“Suga” Sean O’Malley’s career has been on the rise since he first got on the UFC’s radar back in 2017 on Dana White’s Contender Series. Since then, he’s had an impressive record of 15-1 and earned a reputation for being a knockout artist, watching his opponents fall and casually walking away like it was lightwork.
When it comes to O'Malley, a lot of the time, there's talk about the kinds of opponents he agrees to fight and whether he should finally fight ranked opponents, but there really aren't enough conversations about his fluid and slick fighting style. Sean has a background in kickboxing, boxing, and Brazilian Jiu-Jitsu, but a lot of his fighting tactics would have him fit right in with Jeet Kune Do.
Here are some of Sean O’Malley’s more JKD-friendly fighting techniques-
Progressive indirect attacks
Sean plays a lot of mind games in his fights and he’s a big fan of popping a shoulder feint and continuing to move, using uppercut faints to a straight jab, and overall continually using feints to get a good read on his opponent before attacking. In some cases, his opponent will start to get used to all the feinting and not react, and that’s when Sean will make his move and attack. It definitely takes a lot of patience to play this out enough and get an opponent to let their guard down to it, but the payoff has been worth it and has been a tactic that helped Sean win his fights. A great example of this is when he knocked out Eddie Wineland using this exact tactic.
Controlling the distance and footwork
Sean has a 72-inch reach and he’s pretty tall for the bantamweight division, standing at 5’11. He definitely knows how to use his height to his advantage. You have to really appreciate the small details and nuances in his game, and similar to the mind games he plays with all of his feints, he uses his footwork in the same way by continually switching his stance from orthodox to southpaw, shifting back and forth from his left to right foot, making it hard for his opponents to catch him or properly read what he’s about to do, and using his height to keep his opponents out of reach while using his length to land hard front kicks.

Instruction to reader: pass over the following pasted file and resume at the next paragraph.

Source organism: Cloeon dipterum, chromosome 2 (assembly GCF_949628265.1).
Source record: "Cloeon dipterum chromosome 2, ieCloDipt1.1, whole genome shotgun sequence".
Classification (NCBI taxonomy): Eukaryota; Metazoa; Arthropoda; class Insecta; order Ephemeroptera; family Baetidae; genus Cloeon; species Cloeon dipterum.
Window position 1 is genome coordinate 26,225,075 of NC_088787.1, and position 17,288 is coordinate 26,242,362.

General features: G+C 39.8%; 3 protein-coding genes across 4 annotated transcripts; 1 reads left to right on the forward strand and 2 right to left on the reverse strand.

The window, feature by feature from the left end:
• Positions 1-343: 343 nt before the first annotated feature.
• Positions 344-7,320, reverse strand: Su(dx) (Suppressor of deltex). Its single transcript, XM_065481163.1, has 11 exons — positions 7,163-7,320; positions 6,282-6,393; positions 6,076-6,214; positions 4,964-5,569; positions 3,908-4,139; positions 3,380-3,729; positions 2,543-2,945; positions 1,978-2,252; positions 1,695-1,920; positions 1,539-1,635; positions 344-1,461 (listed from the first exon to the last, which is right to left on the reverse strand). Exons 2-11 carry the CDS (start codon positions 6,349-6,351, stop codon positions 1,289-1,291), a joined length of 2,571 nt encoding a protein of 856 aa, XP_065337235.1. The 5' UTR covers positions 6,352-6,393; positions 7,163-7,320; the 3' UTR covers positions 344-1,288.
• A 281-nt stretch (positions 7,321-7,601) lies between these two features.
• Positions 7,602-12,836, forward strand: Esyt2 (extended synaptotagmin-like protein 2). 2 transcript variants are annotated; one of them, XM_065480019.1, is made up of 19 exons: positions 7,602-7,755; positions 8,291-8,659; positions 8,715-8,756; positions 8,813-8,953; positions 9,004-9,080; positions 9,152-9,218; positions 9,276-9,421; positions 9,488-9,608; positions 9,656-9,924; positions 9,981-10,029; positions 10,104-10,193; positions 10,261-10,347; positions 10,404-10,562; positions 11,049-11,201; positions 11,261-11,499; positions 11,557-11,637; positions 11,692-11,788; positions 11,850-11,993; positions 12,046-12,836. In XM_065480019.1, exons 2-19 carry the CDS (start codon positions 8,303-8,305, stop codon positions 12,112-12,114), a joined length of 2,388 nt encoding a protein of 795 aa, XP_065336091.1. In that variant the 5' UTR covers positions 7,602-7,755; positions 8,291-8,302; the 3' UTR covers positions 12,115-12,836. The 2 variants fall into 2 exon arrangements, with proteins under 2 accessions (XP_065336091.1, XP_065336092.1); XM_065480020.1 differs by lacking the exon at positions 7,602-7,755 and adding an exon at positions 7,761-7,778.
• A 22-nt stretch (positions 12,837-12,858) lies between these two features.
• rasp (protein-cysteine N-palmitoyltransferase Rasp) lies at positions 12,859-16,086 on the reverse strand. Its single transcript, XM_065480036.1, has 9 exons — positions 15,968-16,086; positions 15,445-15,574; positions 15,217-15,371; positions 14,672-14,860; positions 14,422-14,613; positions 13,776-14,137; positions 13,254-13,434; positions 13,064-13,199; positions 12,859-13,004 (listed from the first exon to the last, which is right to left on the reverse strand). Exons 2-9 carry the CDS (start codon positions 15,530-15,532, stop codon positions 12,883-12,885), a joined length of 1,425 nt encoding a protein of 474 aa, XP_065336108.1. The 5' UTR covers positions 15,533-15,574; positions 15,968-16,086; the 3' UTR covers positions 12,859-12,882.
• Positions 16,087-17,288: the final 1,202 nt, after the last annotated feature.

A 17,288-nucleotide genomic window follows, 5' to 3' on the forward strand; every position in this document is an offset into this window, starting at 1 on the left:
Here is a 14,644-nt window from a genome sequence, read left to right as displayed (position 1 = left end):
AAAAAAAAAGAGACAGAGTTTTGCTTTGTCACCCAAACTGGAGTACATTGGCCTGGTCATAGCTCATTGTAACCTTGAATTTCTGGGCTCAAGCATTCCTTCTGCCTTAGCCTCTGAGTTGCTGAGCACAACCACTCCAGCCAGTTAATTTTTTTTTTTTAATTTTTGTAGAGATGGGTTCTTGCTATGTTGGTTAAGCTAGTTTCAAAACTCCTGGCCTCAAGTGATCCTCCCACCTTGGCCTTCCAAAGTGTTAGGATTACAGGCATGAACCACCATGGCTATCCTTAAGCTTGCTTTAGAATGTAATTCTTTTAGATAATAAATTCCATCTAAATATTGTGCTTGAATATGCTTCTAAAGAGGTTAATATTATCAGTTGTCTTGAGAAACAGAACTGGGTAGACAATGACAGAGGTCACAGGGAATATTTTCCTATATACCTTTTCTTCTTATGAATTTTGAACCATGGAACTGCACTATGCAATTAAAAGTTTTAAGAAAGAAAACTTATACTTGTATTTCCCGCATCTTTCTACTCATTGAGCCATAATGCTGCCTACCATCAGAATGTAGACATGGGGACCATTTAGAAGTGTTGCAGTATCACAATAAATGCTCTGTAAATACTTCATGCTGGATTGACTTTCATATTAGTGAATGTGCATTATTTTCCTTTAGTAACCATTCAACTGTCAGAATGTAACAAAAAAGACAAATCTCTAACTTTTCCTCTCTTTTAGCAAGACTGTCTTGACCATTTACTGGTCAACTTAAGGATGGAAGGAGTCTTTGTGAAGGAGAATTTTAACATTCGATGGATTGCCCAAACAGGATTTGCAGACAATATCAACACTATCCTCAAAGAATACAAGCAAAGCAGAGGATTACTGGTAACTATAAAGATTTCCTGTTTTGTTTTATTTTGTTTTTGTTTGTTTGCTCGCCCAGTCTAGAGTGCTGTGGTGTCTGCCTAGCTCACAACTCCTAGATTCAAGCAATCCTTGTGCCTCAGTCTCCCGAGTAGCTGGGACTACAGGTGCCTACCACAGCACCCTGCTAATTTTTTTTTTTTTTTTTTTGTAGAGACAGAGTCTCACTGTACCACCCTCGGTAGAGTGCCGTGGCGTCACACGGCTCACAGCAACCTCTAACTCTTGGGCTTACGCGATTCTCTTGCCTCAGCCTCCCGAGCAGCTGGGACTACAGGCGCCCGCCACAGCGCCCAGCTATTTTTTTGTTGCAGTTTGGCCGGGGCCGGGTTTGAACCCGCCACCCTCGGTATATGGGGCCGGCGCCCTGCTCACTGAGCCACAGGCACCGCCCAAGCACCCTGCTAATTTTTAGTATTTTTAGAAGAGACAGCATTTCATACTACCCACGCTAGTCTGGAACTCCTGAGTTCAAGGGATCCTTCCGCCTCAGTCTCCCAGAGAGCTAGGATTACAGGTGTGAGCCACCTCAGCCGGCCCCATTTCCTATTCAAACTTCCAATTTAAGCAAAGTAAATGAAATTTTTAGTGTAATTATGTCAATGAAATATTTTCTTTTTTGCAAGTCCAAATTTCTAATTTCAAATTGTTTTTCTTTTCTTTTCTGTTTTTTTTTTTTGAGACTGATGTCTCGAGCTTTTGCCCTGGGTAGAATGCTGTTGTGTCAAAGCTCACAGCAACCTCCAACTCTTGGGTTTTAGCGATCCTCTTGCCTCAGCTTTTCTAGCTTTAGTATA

Sidekicks, oblique stomps, and more mind games
The oblique stomp (or oblique kick) is an often debated tool these days on whether or not the move should remain legal in the UFC, but as of now, it’s still fair play and O’Malley likes to use this vicious kick from time to time. In this setting, fighters legally need to land it above the opponent’s knee, but even then it’s still a nasty move that can really hurt your opponent. Sean is also a big fan of the sidekick, which was actually one of Bruce Lee’s favorite kicks. Because of Sean’s length, he really has the chance to move his opponent across the octagon when he lands it. He also uses the front kick a lot as a great tactic to keep distance while still causing damage. Using these kicks along with this elusive footwork, he has a fake where he pretends to look the other way followed by landing a kick to close the distance. In one of his more recent fights at UFC 260, he had an interesting tactic where he turned his heel, faking like he was going to do a roundhouse kick, only to land a front kick, completely throwing his opponent off.
Keeping the fight off the ground
Despite having a brown belt and extensive training in Jiu-Jitsu, a fight with Sean O’Malley doesn’t go to the ground too often. While this is sometimes criticized, with his record, it’s clear he doesn’t have any trouble finishing his opponents on his feet. It’s definitely a necessary skill to know how to defend yourself both standing and grappling, but at the same time, from a self-defense standpoint, if you can avoid taking a fight to the ground, there’s less risk involved, especially in the street, when you don’t know your opponent or if they have a knife. O’Malley uses smart tactics with his feints, footwork, using distance, and his powerful striking to finish his opponents without having to use groundwork.